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What is a good design for a simple web site with mostly static pages and a blog?

I am helping a friend build this for their small business. We are looking for a simple approach that can be implemented fairly quickly. (I am a programmer and can help with coding, hosting, etc.)

One option is to use a site like virb, which lets you choose from one of their themes and build a site pretty easily. You can also include a blog. They host the site for a pretty low monthly rate. I recommended this option, but my friend wants a design that is unique and custom. So, I took one of the themes and started modifying the HTML and CSS. This might still be a good option, but...

...If we are going to greatly modify it, why not just create the static pages from scratch and use something like Wordpress for the blog. Is this a good option? It looks fairly easy to integrate Wordpress with a site so that the design and behavior are really cohesive.

Is this a good idea? Do you recommend any other approaches?

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4 Answers

up vote 0 down vote accepted

You could just as easily build your static pages as static .html (or simple php/ruby/perl/python), and add a tumblr blog on a subdomain:

joeschmoe.com/
joeschmoe.com/projects/index.html
blog.joeschmoe.com/
joeschmoe.com/blog/ (redirect to blog.)

There is no need to use one monolithic thing for a site, and there's more learning to be had by developing some of it by hand. This exposes you to web server config, basic web page generation, theme generation, and so on. Good mojo all around.

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That is an excellent point about the merits of developing some of it by hand. I may go this route, but I'd need to customize the blog template/theme such that it has the same look-and-feel as the static pages that comprise the rest of the site. Like you said, this could be a really good experience. (+1 after I get enough rep points to up-vote.) –  bporter Jan 10 '11 at 17:31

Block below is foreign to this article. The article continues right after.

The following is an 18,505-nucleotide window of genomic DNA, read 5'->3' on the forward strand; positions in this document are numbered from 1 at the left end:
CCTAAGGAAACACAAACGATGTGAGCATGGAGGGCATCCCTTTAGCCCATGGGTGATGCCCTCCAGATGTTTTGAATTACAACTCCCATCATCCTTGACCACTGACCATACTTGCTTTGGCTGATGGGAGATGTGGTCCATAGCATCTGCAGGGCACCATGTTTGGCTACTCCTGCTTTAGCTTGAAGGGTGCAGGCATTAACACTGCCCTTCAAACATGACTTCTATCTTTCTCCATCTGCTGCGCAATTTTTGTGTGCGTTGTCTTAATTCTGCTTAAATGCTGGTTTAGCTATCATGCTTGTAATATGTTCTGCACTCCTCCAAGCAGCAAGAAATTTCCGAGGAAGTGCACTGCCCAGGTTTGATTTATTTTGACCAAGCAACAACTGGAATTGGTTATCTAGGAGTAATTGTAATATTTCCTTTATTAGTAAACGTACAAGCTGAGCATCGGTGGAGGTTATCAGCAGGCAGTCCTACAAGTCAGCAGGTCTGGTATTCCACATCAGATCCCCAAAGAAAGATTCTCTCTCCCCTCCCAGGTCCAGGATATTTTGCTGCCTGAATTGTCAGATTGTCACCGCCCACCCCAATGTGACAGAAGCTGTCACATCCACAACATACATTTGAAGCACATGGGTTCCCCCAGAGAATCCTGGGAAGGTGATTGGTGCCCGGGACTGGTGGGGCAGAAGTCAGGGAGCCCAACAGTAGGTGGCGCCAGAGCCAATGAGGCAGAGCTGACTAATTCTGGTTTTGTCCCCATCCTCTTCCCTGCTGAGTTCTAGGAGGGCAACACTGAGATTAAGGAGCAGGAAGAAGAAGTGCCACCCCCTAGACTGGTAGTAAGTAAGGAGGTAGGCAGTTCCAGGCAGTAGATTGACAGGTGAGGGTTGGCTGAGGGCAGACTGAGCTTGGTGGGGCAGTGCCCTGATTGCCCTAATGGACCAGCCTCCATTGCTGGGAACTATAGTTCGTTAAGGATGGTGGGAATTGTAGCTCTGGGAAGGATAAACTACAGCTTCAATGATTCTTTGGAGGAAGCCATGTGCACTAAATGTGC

Both Tumblr and Wordpress templates are easy to reuse for static pages (I do this on a number of my sites). Just #include the header and footers from your static pages, and reuse the internal structure. There's good learning in adapting the templates too, as you'll find it's simple to reuse them between systems (a common problem in my experience). –  Bruce Alderson Jan 10 '11 at 17:53
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Using Wordpress isn't really creating a site from scratch ;-)

But yes, in your case it would be a good compromise. To speed things up even more or if you never developped a Wordpress theme, you could buy from Themeforest and customize it, they have some pretty good ones.

That way you have more free time to polish the actual contents and need to spend less time getting the site running.

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Everyone so far has said Wordpress, but +1 for Themeforest. Some really good looking themes there. –  Ryan Hayes Jan 10 '11 at 15:53
    
Yes, thank you for the Themeforest link. This looks like a great site. –  bporter Jan 10 '11 at 17:43
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Just use WordPress for the whole thing. It can handle the blog & static pages, you can set it up in a snap, and it's easy to modify.

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Wordpress + Template

I'm definitely no designer. Combine that with little time outside of work and family, and there's not much time left to work on my personal site. I use Wordpress and a template for my personal site and blog. It's fast to set up, there are lots of gorgeous templates available, and it's easy to maintain. It leaves me with time to work on other things and focus on the content of my site.

If you need more info on Wordpress, ask here: http://wordpress.stackexchange.com/

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I didn't realize that Wordpress can be used for non-blog pages. I may suggest this for my friend. (+1 for this and for the stackexchange link - up-vote coming soon after I get enough rep points.) –  bporter Jan 10 '11 at 17:38
    
@bporter - Yea, in Wordpress 3.0 they added a new menu system and a lot of cool stuff to be more of a general CMS. It's been really great. –  Ryan Hayes Jan 10 '11 at 17:57
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